This series of posts is a reflection on a lack of innovation in the evangelical church. A reflection which has led me to the uncomfortable thought that we lack innovation not because it is not needed but because we fear it! The presence of fear, in this context, reveals the absence of faith. Not the type of faith which means you know the right answers but the type of faith that means you shape your life, desires and ambitions around the right answers. It is a faith that informs the head, warms the heart and moves the feet.
In the last post I suggested we needed to recover our faith in the sovereignty of God. In this post I want to suggest that a recovery of our faith in justification by faith will lead to more risk-taking and greater innovation for the church.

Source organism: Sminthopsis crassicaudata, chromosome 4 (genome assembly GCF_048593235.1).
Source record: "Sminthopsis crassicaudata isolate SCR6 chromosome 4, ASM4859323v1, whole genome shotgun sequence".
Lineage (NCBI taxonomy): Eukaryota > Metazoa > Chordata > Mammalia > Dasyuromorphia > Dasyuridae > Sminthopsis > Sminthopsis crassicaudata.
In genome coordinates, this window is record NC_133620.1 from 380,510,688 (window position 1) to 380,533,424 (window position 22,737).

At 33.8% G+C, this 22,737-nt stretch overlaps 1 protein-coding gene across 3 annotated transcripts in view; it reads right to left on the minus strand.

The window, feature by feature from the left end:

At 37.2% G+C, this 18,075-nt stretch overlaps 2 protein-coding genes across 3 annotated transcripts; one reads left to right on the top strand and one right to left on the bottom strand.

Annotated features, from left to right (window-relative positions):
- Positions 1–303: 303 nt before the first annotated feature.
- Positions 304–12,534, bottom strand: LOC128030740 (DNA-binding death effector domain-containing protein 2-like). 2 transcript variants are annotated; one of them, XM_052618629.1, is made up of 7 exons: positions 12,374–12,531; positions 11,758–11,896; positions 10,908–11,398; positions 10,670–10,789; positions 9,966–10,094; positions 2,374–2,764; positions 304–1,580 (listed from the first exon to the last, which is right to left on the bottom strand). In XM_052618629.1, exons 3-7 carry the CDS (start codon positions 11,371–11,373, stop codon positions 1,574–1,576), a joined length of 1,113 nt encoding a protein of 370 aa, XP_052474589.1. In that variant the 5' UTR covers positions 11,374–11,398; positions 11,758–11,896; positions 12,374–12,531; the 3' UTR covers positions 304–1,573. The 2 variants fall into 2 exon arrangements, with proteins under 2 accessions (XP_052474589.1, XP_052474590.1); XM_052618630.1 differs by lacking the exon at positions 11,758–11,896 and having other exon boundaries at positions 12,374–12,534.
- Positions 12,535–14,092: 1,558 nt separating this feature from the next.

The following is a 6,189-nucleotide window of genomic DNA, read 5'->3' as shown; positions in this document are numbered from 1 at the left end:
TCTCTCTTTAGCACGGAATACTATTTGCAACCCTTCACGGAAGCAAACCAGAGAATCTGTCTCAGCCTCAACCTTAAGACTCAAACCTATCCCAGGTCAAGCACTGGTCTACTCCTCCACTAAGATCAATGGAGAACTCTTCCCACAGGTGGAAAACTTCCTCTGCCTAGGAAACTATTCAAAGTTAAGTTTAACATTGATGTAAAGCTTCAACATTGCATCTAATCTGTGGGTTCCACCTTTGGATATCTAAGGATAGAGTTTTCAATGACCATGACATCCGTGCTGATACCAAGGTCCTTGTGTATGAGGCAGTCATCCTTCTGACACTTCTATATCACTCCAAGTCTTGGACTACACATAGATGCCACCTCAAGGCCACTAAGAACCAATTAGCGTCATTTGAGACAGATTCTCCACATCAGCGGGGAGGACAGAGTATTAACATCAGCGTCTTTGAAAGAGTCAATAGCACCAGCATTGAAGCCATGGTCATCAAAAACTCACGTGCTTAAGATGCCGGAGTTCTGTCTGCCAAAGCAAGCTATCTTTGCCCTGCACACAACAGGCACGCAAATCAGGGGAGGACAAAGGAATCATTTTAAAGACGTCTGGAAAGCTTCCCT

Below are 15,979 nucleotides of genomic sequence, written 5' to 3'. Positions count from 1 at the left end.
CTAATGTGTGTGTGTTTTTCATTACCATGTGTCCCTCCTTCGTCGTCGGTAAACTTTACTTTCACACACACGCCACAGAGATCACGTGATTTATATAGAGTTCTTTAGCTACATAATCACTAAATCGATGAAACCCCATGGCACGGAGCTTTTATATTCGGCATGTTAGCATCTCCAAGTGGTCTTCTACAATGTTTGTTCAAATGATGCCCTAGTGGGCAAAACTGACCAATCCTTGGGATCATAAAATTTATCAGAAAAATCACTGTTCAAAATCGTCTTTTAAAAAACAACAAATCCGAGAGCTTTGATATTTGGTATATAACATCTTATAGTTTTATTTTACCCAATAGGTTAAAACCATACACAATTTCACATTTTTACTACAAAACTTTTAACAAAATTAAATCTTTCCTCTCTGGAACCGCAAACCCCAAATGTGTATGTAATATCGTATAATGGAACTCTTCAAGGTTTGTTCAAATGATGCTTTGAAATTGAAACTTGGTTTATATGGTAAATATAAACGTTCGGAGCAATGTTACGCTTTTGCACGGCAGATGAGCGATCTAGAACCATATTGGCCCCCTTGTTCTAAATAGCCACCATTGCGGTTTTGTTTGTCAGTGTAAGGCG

Many of us shy away from risk or innovation because we are averse to the consequences. If we fail – are we a failure? If we succeed are we a heretic? If we try something new are we a trouble-maker? If we don’t follow the same path as everyone else are we arrogant?
For many of us we doggedly hold to the doctrine of justification by faith as that which will save us on the last day but we do not apply this great truth to today (Tim Chester). Instead we desperately look to our ministry effectiveness, church size, busyness of ministry, recognition by our peers, methodological orthodoxy or church attendance to make us feel significant, important or justified to others or most often to ourselves.